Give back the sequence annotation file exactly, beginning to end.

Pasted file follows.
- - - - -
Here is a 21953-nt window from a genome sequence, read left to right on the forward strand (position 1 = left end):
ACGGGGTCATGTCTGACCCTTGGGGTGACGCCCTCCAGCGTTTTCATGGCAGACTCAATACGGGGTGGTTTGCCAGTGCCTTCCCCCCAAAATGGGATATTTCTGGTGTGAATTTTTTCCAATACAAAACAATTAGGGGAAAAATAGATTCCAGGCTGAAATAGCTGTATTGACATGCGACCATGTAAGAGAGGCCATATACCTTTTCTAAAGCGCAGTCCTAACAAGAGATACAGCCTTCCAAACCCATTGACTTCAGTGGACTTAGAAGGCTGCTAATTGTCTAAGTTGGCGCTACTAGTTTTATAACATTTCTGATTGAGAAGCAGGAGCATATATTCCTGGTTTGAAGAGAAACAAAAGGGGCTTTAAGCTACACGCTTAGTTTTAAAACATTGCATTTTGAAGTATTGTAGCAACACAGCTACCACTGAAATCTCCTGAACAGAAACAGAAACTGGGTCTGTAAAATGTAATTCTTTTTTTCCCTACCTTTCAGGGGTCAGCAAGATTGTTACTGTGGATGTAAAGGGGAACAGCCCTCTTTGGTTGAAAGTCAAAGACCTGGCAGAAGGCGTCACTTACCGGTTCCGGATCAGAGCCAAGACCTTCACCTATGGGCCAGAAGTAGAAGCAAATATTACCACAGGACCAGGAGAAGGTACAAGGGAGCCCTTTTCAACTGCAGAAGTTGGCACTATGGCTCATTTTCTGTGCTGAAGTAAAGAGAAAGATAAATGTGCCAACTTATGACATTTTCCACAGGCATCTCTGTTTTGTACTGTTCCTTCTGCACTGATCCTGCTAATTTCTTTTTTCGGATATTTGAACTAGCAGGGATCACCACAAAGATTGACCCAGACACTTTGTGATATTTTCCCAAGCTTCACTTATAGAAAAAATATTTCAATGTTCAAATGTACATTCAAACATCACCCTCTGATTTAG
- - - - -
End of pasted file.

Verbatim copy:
Here is a 21953-nt window from a genome sequence, read left to right on the forward strand (position 1 = left end):
ACGGGGTCATGTCTGACCCTTGGGGTGACGCCCTCCAGCGTTTTCATGGCAGACTCAATACGGGGTGGTTTGCCAGTGCCTTCCCCCCAAAATGGGATATTTCTGGTGTGAATTTTTTCCAATACAAAACAATTAGGGGAAAAATAGATTCCAGGCTGAAATAGCTGTATTGACATGCGACCATGTAAGAGAGGCCATATACCTTTTCTAAAGCGCAGTCCTAACAAGAGATACAGCCTTCCAAACCCATTGACTTCAGTGGACTTAGAAGGCTGCTAATTGTCTAAGTTGGCGCTACTAGTTTTATAACATTTCTGATTGAGAAGCAGGAGCATATATTCCTGGTTTGAAGAGAAACAAAAGGGGCTTTAAGCTACACGCTTAGTTTTAAAACATTGCATTTTGAAGTATTGTAGCAACACAGCTACCACTGAAATCTCCTGAACAGAAACAGAAACTGGGTCTGTAAAATGTAATTCTTTTTTTCCCTACCTTTCAGGGGTCAGCAAGATTGTTACTGTGGATGTAAAGGGGAACAGCCCTCTTTGGTTGAAAGTCAAAGACCTGGCAGAAGGCGTCACTTACCGGTTCCGGATCAGAGCCAAGACCTTCACCTATGGGCCAGAAGTAGAAGCAAATATTACCACAGGACCAGGAGAAGGTACAAGGGAGCCCTTTTCAACTGCAGAAGTTGGCACTATGGCTCATTTTCTGTGCTGAAGTAAAGAGAAAGATAAATGTGCCAACTTATGACATTTTCCACAGGCATCTCTGTTTTGTACTGTTCCTTCTGCACTGATCCTGCTAATTTCTTTTTTCGGATATTTGAACTAGCAGGGATCACCACAAAGATTGACCCAGACACTTTGTGATATTTTCCCAAGCTTCACTTATAGAAAAAATATTTCAATGTTCAAATGTACATTCAAACATCACCCTCTGATTTAG